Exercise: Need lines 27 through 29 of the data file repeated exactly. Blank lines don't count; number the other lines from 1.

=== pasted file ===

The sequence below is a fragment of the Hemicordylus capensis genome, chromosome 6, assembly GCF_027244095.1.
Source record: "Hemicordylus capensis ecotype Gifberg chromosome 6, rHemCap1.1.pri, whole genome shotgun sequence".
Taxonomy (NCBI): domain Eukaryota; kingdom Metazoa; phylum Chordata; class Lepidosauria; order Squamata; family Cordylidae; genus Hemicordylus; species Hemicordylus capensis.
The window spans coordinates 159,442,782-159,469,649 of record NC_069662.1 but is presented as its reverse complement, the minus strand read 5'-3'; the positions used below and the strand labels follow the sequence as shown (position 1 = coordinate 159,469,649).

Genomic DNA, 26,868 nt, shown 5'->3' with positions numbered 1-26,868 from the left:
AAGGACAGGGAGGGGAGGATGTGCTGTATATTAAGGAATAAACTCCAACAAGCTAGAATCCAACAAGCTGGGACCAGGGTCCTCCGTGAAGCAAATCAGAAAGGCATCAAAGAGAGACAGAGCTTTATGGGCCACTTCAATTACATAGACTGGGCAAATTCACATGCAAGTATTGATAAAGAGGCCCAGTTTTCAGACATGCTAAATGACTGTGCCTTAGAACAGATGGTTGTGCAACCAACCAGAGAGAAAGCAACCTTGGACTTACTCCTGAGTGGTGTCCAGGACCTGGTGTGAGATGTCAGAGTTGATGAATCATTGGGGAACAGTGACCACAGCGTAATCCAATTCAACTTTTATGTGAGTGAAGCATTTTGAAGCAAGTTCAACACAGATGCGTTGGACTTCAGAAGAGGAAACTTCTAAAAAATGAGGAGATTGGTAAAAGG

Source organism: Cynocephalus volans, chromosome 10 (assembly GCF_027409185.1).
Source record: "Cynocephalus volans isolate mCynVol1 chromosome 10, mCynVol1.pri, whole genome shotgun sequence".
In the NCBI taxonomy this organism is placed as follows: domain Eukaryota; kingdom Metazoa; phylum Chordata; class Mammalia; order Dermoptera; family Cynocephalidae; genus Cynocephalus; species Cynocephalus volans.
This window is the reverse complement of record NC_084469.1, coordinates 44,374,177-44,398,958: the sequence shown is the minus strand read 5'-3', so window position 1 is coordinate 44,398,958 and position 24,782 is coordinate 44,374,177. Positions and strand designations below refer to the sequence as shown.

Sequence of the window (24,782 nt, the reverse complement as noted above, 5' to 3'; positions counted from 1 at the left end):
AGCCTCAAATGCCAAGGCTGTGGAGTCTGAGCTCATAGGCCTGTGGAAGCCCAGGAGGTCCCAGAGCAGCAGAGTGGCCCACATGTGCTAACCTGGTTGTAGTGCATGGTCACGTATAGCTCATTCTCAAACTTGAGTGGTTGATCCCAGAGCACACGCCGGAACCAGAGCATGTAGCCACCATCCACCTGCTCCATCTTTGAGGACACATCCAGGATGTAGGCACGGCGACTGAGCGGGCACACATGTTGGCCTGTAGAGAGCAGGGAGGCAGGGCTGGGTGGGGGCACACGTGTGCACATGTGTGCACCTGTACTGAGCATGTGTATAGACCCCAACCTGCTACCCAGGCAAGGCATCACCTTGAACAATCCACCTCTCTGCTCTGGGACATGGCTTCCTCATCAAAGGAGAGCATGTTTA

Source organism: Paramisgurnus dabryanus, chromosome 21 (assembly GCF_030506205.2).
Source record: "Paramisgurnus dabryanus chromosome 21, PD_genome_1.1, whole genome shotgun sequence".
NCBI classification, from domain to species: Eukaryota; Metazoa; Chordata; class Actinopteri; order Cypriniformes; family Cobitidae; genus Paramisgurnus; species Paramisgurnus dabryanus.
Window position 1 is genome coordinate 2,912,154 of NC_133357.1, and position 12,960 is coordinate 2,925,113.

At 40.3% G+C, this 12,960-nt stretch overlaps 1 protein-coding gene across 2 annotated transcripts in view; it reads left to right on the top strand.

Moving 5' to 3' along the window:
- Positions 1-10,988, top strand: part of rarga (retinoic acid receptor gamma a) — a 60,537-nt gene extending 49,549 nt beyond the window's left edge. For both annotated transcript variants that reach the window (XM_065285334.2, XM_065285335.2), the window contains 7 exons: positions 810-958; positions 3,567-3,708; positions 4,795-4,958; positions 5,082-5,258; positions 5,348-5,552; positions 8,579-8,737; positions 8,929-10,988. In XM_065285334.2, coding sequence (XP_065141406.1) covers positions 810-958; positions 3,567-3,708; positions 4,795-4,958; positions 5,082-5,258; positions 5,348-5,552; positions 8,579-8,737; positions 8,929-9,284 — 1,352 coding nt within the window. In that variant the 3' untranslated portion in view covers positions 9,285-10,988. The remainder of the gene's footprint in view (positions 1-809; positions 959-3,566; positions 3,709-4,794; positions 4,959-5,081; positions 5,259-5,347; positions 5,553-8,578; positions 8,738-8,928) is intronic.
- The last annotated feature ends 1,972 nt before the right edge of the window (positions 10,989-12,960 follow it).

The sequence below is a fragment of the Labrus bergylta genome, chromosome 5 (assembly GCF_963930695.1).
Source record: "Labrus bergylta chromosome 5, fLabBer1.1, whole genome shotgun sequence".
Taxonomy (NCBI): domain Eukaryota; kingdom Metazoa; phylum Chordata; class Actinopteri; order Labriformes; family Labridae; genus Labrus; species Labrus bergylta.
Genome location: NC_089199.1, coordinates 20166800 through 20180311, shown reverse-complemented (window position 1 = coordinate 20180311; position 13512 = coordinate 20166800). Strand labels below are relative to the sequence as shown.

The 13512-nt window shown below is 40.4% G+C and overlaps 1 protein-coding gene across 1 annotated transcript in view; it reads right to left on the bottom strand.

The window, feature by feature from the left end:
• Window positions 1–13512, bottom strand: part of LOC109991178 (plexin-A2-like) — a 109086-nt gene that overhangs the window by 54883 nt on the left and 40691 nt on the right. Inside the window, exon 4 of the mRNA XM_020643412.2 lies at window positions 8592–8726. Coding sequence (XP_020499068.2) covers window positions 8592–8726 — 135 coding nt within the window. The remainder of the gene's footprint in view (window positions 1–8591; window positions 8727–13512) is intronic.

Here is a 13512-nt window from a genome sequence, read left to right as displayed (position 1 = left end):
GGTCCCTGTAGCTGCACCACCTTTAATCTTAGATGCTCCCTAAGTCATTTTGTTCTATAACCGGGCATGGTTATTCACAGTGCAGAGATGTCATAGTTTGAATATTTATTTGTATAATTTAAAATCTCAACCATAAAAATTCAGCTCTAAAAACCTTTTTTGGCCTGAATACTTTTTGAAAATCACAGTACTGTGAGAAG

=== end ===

• Window positions 1–13512, bottom strand: part of LOC109991178 (plexin-A2-like) — a 109086-nt gene that overhangs the window by 54883 nt on the left and 40691 nt on the right. Inside the window, exon 4 of the mRNA XM_020643412.2 lies at window positions 8592–8726. Coding sequence (XP_020499068.2) covers window positions 8592–8726 — 135 coding nt within the window. The remainder of the gene's footprint in view (window positions 1–8591; window positions 8727–13512) is intronic.

Here is a 13512-nt window from a genome sequence, read left to right as displayed (position 1 = left end):
GGTCCCTGTAGCTGCACCACCTTTAATCTTAGATGCTCCCTAAGTCATTTTGTTCTATAACCGGGCATGGTTATTCACAGTGCAGAGATGTCATAGTTTGAATATTTATTTGTATAATTTAAAATCTCAACCATAAAAATTCAGCTCTAAAAACCTTTTTTGGCCTGAATACTTTTTGAAAATCACAGTACTGTGAGAAG